Academic journal article Canadian Psychology

To Use or Not to Use: Clinicians' Perceptions of Telemental Health

Academic journal article Canadian Psychology

To Use or Not to Use: Clinicians' Perceptions of Telemental Health

Article excerpt

Equal access to mental health services is necessary for healthy individuals and communities. However, due to geographical distances and other barriers, some clients cannot easily access mental health professionals. Technologies such as videoconferencing for clinical purposes (i.e., telemental health) may help to bridge these gaps to connect clients and clinicians at geographically diverse locations. However, despite its potential utility, telemental health has not been widely adopted in Canada. This study is an exploratory investigation into mental health professionals' attitudes toward telemental health, factors that affect the frequency with which they use this technology, and their perceptions of individual characteristics that make clients more or less suitable candidates for telemental health. This study has a particular focus on remote and rural and Operational Stress Injury (OSI) contexts. One hundred sixty mental health workers across Canada participated in an online survey, and 25 mental health workers from Operational Stress Injury clinics across Canada participated in in-person interviews. The data were examined using qualitative and quantitative analysis methods. Findings suggest that mental health workers have overall positive attitudes toward the use of telemental health-particularly for clients in remote and rural locations. Additionally, receiving training in telemental health, being in the mental health field for longer, and perceiving the technology as easy to use are associated with more frequent use of telemental health. Finally, clinicians reported specific client characteristics that they perceive to make some clients unsuitable candidates for telemental health. Implications of these findings and directions for future research are discussed.

Keywords: telemental health, technology, attitudes, client characteristics, videoconferencing

There is a high demand for mental health services across Canada - particularly for those living in remote and rural locations (Barbopoulos & Clark, 2003). The 2006 Canadian census (Statistics Canada, 2006) classified more than six million people as living in rural locations. Literature suggests that rural residents demonstrate a need for mental health services equal to, or greater than, their urban counterparts. Indeed, some authors suggest that rural settings are comparatively more stressful than urban ones as a result of unique factors such as higher levels of unemployment, poverty, accidents, and natural disasters (Barbopoulos & Clark, 2002).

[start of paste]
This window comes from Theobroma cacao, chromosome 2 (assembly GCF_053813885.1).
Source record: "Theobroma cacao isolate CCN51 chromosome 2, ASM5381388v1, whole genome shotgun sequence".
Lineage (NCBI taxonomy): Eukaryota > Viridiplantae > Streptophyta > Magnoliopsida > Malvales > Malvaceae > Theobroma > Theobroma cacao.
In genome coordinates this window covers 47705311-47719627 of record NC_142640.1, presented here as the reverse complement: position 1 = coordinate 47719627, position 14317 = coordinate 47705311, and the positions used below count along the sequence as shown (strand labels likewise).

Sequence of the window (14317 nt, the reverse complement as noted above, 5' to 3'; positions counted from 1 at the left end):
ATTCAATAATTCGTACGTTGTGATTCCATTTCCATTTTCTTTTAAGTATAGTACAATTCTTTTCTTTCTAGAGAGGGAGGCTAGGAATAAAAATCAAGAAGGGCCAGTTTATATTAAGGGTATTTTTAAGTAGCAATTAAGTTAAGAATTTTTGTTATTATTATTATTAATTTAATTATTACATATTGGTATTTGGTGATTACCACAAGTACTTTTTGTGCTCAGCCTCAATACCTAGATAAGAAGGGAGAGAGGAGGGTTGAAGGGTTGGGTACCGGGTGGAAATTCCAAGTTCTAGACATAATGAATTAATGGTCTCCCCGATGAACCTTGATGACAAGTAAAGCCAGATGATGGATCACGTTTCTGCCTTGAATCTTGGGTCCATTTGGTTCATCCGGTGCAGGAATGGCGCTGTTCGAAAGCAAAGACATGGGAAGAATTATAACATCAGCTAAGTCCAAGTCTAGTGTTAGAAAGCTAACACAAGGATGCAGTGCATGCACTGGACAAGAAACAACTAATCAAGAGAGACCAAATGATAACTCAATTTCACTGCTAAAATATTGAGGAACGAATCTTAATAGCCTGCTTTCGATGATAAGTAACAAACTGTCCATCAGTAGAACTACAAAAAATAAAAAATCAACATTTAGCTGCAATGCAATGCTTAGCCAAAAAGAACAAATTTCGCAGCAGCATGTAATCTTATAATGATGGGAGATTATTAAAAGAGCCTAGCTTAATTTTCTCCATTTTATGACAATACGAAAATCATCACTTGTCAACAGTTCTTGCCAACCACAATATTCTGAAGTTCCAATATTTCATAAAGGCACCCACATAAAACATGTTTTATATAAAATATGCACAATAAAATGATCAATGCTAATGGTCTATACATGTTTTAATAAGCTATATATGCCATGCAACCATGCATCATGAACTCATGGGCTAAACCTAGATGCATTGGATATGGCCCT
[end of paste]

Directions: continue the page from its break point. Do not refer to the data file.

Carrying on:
Despite these needs, there are fewer services available to those in rural settings. For example, in remote and rural communities, mental health workers may only make in-person visits a limited number of times annually. Further, these communities may have access to few resources for mental health treatment due to limited funding, community remoteness, and lack of infrastructure. These challenges may be particularly acute for remote First Nations communities (KO, 2006). Alternatively, individuals seeking treatment may have to travel to urban locations to receive treatment, which may result in additional costs associated with travelling, lost work hours, and time away from family (Simpson, 2009). In addition, when individuals from rural and remote locations leave their communities for treatment, the new environment can pose many threats in terms of lack of familial support, exposure to substance use, and other difficulties (Gibson, Kakepetum-Schultz, Coulson, & O'Donnell, 2009). For many, travel is simply not an option, and so having very limited access to services, or no service, can sometimes be a reality.

In other cases, even when the community is not as isolated, other factors may contribute to difficulties in acquiring mental health services. For example, certain psychological stressors - such as social anxiety, agoraphobia, or even physical challenges such as chronic pain or limited mobility - may make accessing services in the traditional face-to-face environment nearly impossible (and, at the least, very uncomfortable) for some clients. …

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